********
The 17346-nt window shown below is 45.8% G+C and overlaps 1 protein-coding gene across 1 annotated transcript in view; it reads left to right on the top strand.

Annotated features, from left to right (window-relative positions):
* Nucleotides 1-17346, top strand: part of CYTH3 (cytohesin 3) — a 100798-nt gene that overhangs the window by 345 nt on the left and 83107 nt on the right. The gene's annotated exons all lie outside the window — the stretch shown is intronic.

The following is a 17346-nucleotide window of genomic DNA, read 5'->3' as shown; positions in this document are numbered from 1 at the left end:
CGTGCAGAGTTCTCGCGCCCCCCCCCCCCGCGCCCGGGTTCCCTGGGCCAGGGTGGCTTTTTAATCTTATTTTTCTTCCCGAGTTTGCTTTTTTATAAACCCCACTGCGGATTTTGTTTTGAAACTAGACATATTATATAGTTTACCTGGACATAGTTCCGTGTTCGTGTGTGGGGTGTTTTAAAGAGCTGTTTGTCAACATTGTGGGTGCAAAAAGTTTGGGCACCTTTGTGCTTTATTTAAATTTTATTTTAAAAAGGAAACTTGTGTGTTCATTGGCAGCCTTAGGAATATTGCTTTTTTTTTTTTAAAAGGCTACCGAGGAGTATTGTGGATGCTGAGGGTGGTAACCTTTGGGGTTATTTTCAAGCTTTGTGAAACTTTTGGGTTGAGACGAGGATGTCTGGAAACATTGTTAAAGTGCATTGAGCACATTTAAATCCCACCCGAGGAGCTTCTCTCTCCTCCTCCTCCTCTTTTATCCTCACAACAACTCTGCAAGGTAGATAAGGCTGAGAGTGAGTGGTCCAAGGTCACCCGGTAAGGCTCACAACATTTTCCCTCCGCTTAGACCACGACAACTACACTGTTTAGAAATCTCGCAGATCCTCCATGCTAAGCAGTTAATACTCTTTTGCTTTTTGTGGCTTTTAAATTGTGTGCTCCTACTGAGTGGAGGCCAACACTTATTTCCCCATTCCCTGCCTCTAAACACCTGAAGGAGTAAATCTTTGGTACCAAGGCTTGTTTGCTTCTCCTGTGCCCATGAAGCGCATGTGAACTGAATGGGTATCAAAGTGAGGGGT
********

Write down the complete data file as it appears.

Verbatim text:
The 17346-nt window shown below is 45.8% G+C and overlaps 1 protein-coding gene across 1 annotated transcript in view; it reads left to right on the top strand.

Annotated features, from left to right (window-relative positions):
* Nucleotides 1-17346, top strand: part of CYTH3 (cytohesin 3) — a 100798-nt gene that overhangs the window by 345 nt on the left and 83107 nt on the right. The gene's annotated exons all lie outside the window — the stretch shown is intronic.

The following is a 17346-nucleotide window of genomic DNA, read 5'->3' as shown; positions in this document are numbered from 1 at the left end:
CGTGCAGAGTTCTCGCGCCCCCCCCCCCCGCGCCCGGGTTCCCTGGGCCAGGGTGGCTTTTTAATCTTATTTTTCTTCCCGAGTTTGCTTTTTTATAAACCCCACTGCGGATTTTGTTTTGAAACTAGACATATTATATAGTTTACCTGGACATAGTTCCGTGTTCGTGTGTGGGGTGTTTTAAAGAGCTGTTTGTCAACATTGTGGGTGCAAAAAGTTTGGGCACCTTTGTGCTTTATTTAAATTTTATTTTAAAAAGGAAACTTGTGTGTTCATTGGCAGCCTTAGGAATATTGCTTTTTTTTTTTTAAAAGGCTACCGAGGAGTATTGTGGATGCTGAGGGTGGTAACCTTTGGGGTTATTTTCAAGCTTTGTGAAACTTTTGGGTTGAGACGAGGATGTCTGGAAACATTGTTAAAGTGCATTGAGCACATTTAAATCCCACCCGAGGAGCTTCTCTCTCCTCCTCCTCCTCTTTTATCCTCACAACAACTCTGCAAGGTAGATAAGGCTGAGAGTGAGTGGTCCAAGGTCACCCGGTAAGGCTCACAACATTTTCCCTCCGCTTAGACCACGACAACTACACTGTTTAGAAATCTCGCAGATCCTCCATGCTAAGCAGTTAATACTCTTTTGCTTTTTGTGGCTTTTAAATTGTGTGCTCCTACTGAGTGGAGGCCAACACTTATTTCCCCATTCCCTGCCTCTAAACACCTGAAGGAGTAAATCTTTGGTACCAAGGCTTGTTTGCTTCTCCTGTGCCCATGAAGCGCATGTGAACTGAATGGGTATCAAAGTGAGGGGT